The group had no intention of running Rollway that May but Mr. Fraser, paddling stern, had missed the take-out. He and Elliot Rodger, a retired major-general then in charge of the Manitoba liquor control board, had been swept into the rapids by the fierce current. Mr. Rodger survived; Mr. Fraser did not.

At the time, Graham Fraser, then 22, had just started his first job in journalism, as a summer student at the Toronto Star. That weekend he and girlfriend Barbara Uteck, soon to be his wife, had gone canoeing at Canoe Lake where, coincidentally, landscape painter Tom Thomson had drowned in 1917. Graham learned about his father’s death when he called back to Toronto and childhood friend Bob Rae broke the tragic news.

Jean had been in Paris with friends when she was informed of her husband’s death. The city was all but closed down by the student riots of that spring, but she made it to Amsterdam and a flight home. John Fraser, Graham’s older brother, was then an up-and-comer in External Affairs and flew home from Warsaw. (John died nearly three years ago at age 75 following a distinguished career in the foreign service.)

Mr. Trudeau later wrote a personal note to Jean. “In two activities in which we shared an enthusiasm,” the then-prime minister told her, “political analysis and canoeing, I came to admire Blair’s exceptional skill and judgement. We respected him for what he could do, but we cherished him for what he was, a wise and generous man with a gift for undemanding friendship.”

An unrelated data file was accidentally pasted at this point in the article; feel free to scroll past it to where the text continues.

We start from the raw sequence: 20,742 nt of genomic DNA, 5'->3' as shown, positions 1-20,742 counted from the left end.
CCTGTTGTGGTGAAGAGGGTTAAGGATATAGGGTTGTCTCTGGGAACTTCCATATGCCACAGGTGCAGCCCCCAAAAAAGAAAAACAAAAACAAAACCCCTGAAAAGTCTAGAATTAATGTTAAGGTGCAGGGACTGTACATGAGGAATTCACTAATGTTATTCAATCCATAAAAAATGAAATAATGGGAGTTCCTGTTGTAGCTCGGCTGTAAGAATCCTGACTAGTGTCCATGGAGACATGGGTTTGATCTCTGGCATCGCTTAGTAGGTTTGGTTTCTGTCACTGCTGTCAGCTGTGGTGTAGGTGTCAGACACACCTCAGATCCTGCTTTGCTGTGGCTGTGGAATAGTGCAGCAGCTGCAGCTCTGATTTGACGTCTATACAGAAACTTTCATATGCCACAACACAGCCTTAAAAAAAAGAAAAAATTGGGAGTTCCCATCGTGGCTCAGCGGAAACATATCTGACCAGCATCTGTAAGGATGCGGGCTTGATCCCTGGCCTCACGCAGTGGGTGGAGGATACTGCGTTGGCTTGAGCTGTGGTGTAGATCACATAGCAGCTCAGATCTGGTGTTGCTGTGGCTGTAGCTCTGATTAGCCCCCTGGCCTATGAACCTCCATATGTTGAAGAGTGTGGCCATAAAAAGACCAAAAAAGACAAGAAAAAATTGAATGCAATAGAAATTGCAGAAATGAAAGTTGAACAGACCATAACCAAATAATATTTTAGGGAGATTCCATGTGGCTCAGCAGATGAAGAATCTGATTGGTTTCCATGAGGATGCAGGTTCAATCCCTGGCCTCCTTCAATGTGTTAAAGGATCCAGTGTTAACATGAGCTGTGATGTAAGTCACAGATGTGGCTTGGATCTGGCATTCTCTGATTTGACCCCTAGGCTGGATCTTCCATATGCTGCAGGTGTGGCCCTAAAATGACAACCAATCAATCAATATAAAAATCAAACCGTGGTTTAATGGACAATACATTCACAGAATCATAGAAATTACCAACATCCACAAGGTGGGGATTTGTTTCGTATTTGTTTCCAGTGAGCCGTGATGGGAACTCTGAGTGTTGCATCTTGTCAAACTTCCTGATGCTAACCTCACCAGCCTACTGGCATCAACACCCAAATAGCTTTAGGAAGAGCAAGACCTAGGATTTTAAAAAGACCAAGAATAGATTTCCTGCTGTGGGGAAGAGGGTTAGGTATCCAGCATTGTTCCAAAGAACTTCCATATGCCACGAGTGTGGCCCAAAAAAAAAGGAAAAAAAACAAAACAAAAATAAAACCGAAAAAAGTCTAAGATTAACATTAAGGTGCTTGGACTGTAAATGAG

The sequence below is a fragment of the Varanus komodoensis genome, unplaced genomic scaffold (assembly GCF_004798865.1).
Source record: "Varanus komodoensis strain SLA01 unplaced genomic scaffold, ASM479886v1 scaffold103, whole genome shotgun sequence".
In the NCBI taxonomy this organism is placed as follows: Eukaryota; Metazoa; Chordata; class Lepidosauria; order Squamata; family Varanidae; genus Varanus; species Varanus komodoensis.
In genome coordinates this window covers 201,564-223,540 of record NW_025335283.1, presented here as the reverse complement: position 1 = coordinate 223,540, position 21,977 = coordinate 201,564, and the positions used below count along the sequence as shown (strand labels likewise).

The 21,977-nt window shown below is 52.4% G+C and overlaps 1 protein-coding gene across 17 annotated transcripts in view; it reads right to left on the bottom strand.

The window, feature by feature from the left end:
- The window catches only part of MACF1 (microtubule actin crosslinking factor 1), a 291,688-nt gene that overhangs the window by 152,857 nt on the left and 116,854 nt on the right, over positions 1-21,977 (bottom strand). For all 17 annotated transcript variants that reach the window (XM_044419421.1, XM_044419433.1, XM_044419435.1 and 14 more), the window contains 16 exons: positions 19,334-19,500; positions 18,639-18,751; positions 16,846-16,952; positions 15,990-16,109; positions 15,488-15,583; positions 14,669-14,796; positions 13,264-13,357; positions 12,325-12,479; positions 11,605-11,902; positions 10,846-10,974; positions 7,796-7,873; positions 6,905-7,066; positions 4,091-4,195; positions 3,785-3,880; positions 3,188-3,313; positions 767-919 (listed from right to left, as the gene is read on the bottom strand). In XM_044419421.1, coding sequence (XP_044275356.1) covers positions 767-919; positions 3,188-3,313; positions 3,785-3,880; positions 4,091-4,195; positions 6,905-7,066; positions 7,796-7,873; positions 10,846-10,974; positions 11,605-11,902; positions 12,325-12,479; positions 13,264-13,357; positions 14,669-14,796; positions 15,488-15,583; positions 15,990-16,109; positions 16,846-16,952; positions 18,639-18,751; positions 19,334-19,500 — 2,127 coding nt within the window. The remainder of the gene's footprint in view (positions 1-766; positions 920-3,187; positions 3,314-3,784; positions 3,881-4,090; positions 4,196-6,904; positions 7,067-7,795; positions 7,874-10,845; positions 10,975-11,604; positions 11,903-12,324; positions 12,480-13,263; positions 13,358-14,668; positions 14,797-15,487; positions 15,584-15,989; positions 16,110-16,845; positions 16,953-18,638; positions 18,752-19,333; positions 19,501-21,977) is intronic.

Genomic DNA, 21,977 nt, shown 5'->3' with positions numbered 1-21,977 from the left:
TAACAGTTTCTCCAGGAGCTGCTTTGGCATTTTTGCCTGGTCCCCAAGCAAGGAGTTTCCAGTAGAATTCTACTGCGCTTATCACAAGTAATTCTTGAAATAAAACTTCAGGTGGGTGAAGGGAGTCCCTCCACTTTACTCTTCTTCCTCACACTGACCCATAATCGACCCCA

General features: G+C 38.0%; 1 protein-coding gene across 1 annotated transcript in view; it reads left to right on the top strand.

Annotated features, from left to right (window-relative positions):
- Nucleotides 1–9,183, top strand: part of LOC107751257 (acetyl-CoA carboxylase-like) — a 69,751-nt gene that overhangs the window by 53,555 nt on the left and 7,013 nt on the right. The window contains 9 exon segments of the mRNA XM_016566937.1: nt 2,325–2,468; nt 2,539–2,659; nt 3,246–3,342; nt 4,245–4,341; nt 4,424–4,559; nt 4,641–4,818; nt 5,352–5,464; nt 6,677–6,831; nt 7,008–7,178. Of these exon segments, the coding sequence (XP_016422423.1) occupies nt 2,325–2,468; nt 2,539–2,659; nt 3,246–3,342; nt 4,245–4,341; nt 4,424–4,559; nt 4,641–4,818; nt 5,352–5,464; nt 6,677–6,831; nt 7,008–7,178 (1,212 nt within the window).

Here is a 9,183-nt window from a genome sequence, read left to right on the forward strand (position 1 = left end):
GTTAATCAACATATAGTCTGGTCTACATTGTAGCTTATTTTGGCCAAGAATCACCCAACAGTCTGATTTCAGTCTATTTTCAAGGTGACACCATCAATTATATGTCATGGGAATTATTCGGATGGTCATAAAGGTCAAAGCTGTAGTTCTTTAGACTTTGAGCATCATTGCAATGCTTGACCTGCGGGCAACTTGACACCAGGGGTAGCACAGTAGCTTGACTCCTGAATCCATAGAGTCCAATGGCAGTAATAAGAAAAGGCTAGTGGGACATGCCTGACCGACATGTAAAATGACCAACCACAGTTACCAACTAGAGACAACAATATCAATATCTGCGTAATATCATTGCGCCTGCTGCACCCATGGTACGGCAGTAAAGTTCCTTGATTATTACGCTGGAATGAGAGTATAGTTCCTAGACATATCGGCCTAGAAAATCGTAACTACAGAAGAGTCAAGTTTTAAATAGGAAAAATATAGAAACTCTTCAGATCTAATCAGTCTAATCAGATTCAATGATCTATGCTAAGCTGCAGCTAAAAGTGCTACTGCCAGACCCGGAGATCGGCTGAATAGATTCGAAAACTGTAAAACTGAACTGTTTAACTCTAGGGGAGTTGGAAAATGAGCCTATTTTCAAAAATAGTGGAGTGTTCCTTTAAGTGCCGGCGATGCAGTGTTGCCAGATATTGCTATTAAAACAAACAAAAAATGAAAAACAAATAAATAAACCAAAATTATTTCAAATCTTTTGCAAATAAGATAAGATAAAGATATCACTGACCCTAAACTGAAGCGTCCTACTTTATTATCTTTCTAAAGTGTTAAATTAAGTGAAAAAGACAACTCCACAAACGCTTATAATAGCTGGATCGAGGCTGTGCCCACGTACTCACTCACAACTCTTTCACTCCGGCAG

The drowning shattered the family and deeply rocked his fellow paddlers.

That fall, with the full blessing of the park authorities, the Voyageurs erected a very small cross at Rollway. It stood two-and-a-half feet high and one foot across and cost the Voyageurs $84.67. The family was brought in by vehicle along the logging roads and a simple ceremony took place.

“In Memory of Blair Fraser, 1909-1968,” the cross read. “Erected by his Fellow Voyageurs.”

For 40 years it stood there, a silent legacy to a man who, largely by accident, did a great deal to revive and promote recreational canoe tripping in a country only made possible by the canoe.

Right up until someone tore it down and threw it away.

In the fall of 2008, Che-Mun: The Journal of Canadian Wilderness Canoeing ran a story about Blair Fraser’s cross being torn down. Editor Michael Peake was furious, calling it “the ignorant act of an ignorant person.”

The perpetrator had subsequently written to various officials and environmentalists to boast of his service to nature. He had ripped out this blight on the wilderness, he claimed, and had placed it harmlessly in an out-of-the-way place.

When the Fraser family was informed of this vandalism, they did not know what to do. Replace the cross? Look for it? Forget it? The desire was to return it to its place, if possible, but where was it?

A year ago I set off with Phil Chester, a retired teacher from Deep River, Ont., who is best known for improving on a famous quote often attributed to Pierre Berton: “Anyone can make love in a canoe,” Mr. Chester once proclaimed. “It’s a Canadian who knows enough to take out the centre thwart!”

Mr. Chester is himself a whitewater specialist who has run the Petawawa multiple times. He brought along his daughter Holly and I took along my daughter Jocelyn, both of whom work as nature guides.

The water was higher than it is this year, and so we shot the Rollway and then retraced steps in search of the cross – unaware that it had already been found: Members of the Ontario Wilderness Adventurers had passed through earlier and someone had seen a glint in the water and investigated.

The supposed crusading environmental avenger had simply tossed the cross into the river.